Nursing students, do you worry about handling patients close to death? Nursing Care at the End of Life will equip you with the information and management skills you need to tackle the difficult, and inevitable, situations nurses face. Both students and practicing nurses can benefit from the book’s guidance.
Nurses face the reality of death just about every single day. Some will know how to handle it instinctively, but most will not. Therefore, instruction on caring for dying patients is crucial for nursing students, and Nursing Care at the End of Life is essential reading. This book is great for preparing students before they head to the hospitals. It’s also great for nursing professionals who need a bit more guidance and support when it comes to death.
Nursing Care at the End of Life breaks up into three simple parts: Part I: Anticipation, Part II: In the Moment, and Part III: Afterwards. Part one gives historical and medical background. First, it talks about the history of end-of-life nursing care. Then, it provides examples of the most common illnesses that could lead to death. The chapter also introduces some basic concepts about end-of-life care, as well as different models to follow and initial conversations to have.
Part two of Nursing Care at the End of Life addresses how to deal with death more specifically. For example, readers will learn how to help manage physical and emotional symptoms. They’ll also learn about caring for spiritual patients and the ethical practices that accompany end-of-life care. Most importantly, the book goes over the nurse-patient-family communication. Finally, part three deals with grief and bereavement, as well as how different cultures handle death.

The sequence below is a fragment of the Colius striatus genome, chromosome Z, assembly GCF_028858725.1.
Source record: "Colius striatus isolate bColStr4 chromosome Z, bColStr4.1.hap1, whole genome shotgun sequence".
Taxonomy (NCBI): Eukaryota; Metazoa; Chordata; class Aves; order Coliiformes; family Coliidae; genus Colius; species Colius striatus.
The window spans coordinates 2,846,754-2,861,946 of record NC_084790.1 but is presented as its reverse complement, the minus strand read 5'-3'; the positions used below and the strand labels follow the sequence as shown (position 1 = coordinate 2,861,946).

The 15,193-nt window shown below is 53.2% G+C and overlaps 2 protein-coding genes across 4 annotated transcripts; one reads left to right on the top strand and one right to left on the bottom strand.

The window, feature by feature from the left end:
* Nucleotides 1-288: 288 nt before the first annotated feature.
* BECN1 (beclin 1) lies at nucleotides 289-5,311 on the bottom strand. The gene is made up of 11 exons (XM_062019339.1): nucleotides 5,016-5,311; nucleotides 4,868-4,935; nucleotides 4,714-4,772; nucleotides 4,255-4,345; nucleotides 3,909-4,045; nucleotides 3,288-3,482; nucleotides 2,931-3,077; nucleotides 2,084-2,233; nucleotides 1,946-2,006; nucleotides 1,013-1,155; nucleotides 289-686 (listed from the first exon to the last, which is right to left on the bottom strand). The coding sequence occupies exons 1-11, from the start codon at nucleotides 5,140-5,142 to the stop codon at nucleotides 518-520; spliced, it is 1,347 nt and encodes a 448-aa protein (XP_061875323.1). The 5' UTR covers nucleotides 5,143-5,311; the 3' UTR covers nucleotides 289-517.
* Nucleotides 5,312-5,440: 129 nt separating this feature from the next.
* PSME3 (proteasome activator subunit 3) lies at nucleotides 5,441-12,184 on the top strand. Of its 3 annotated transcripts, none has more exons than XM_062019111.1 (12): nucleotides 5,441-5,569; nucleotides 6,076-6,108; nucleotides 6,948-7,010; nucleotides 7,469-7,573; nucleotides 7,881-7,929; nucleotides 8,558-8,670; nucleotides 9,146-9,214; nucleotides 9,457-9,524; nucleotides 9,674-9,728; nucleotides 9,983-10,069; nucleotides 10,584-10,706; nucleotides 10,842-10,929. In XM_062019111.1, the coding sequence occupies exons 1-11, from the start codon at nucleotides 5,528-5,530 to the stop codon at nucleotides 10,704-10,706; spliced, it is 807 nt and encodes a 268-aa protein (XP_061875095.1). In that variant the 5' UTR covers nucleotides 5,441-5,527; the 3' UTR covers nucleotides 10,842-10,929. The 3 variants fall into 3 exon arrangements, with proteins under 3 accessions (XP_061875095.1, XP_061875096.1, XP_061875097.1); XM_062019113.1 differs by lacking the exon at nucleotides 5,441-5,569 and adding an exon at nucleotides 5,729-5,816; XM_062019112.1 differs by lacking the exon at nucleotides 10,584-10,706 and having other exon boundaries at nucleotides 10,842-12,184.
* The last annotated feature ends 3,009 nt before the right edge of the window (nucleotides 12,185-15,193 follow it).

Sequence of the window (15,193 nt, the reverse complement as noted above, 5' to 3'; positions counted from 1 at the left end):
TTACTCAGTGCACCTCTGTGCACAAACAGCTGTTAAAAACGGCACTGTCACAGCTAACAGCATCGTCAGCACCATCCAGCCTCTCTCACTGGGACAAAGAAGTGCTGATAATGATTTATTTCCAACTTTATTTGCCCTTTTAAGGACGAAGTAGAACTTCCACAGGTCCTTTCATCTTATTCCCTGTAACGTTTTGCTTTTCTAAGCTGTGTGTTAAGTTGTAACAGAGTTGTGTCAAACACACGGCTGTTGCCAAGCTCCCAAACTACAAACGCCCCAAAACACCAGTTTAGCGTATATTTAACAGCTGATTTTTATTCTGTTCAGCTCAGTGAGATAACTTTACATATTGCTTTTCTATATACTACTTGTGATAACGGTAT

About the Author of Nursing Care at the End of Life
Dr. Susan Lowey has primarily worked as a hospice nurse, where she has provided clinical care for dying patients and their loved ones. She also teaches community health nursing and nursing research at SUNY Brockport. She holds a Ph.D. in health practice research from the University of Rochester and earned the Claire M. Fagin Fellowship for her work. Lowey’s research focuses on improving health care at the end of life, specifically managing symptoms.